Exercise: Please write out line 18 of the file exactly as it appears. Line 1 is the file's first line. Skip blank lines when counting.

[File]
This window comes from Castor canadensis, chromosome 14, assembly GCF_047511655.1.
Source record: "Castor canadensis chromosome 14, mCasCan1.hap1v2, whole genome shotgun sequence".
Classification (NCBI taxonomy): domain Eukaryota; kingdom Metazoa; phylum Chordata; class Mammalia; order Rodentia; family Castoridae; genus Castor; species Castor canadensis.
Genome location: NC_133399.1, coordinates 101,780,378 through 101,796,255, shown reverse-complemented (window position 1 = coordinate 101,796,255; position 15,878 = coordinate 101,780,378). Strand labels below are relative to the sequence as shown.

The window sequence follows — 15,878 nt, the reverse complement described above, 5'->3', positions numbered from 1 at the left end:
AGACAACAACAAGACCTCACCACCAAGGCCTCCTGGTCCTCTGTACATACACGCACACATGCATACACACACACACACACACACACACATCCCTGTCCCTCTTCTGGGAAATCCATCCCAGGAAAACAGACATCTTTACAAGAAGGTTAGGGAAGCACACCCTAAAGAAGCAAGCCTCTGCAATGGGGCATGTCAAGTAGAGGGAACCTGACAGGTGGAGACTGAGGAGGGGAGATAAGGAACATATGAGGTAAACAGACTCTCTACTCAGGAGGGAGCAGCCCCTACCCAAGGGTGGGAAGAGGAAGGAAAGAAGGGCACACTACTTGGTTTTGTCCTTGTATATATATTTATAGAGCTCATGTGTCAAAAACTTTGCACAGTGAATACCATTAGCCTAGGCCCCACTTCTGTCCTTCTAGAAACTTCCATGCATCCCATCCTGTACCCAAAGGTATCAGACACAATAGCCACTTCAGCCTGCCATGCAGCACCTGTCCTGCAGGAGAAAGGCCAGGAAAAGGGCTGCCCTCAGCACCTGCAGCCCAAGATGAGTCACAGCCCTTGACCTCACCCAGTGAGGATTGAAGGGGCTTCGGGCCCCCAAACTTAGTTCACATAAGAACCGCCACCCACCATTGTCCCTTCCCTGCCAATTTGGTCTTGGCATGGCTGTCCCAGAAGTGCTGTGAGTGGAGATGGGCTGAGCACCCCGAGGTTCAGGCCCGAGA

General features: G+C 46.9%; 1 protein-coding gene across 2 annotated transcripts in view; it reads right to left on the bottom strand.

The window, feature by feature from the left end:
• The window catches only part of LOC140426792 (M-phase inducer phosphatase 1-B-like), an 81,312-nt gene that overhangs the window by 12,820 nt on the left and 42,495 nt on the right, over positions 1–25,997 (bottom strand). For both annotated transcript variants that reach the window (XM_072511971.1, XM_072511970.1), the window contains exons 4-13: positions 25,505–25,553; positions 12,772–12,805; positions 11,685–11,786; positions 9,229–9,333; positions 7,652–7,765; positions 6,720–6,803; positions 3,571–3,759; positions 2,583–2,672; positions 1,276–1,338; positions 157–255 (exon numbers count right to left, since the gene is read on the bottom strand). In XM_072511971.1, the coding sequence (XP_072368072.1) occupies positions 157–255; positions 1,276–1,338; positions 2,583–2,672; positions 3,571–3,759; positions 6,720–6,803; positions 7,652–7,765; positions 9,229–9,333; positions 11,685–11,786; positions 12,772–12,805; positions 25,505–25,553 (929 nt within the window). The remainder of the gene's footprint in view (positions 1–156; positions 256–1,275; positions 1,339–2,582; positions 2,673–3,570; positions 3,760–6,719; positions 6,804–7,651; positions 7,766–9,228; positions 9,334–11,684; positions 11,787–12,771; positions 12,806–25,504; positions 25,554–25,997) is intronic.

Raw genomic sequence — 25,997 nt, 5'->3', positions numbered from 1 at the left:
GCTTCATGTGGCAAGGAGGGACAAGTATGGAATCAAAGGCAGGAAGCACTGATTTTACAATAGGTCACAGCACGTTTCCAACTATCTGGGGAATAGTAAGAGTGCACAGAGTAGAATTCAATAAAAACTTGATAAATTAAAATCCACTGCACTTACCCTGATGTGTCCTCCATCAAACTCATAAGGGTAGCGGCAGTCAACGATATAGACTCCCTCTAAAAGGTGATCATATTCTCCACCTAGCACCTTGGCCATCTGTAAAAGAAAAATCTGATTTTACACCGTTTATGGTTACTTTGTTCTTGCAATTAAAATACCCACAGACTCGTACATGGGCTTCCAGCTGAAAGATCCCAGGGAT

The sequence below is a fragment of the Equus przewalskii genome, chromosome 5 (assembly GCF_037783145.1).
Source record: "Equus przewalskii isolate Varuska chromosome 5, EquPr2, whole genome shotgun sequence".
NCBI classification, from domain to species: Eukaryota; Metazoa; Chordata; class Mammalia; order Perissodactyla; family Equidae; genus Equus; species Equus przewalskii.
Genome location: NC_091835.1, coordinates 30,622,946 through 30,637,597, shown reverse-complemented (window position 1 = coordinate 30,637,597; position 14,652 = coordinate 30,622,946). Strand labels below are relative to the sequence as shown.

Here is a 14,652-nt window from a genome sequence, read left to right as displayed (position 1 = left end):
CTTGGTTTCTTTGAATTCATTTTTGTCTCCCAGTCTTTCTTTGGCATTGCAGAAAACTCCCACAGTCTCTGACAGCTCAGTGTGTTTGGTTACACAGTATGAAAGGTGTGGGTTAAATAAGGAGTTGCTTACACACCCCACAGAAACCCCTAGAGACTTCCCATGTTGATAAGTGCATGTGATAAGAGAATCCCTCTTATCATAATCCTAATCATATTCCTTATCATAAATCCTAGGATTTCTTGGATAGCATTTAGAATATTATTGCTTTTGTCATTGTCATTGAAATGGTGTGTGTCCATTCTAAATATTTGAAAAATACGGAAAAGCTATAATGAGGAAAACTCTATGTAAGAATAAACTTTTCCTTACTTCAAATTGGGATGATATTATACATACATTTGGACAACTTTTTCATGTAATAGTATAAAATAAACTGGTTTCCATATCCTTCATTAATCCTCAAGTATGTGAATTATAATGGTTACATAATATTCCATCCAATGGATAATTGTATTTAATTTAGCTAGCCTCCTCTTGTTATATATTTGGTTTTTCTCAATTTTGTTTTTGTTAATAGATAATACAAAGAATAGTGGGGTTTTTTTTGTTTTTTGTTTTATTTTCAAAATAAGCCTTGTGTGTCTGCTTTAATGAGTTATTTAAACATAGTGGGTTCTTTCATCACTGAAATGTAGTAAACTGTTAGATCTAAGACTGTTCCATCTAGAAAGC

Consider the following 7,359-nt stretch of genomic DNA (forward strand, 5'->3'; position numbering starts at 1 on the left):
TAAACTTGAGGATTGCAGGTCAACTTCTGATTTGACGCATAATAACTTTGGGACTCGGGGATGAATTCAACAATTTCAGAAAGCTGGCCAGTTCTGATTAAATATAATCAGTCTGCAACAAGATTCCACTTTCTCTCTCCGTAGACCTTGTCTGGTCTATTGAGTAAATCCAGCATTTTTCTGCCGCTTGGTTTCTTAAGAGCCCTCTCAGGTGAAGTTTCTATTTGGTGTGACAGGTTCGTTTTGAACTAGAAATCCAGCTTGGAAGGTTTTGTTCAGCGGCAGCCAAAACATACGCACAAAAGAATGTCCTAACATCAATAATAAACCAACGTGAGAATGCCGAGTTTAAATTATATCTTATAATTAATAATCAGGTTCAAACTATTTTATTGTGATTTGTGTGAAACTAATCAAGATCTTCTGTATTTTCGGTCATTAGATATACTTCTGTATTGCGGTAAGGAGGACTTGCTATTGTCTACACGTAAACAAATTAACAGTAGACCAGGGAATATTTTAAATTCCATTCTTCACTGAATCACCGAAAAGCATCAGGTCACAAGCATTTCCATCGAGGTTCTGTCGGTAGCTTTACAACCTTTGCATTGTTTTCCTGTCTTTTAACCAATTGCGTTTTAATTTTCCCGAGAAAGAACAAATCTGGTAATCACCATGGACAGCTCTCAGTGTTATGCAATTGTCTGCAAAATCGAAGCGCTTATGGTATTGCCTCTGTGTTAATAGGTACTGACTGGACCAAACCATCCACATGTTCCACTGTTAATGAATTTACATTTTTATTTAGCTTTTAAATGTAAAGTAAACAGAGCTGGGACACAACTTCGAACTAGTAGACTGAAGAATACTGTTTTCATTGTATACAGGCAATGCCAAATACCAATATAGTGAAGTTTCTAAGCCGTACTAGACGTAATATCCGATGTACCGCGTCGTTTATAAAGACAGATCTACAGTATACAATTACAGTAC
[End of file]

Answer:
Consider the following 7,359-nt stretch of genomic DNA (forward strand, 5'->3'; position numbering starts at 1 on the left):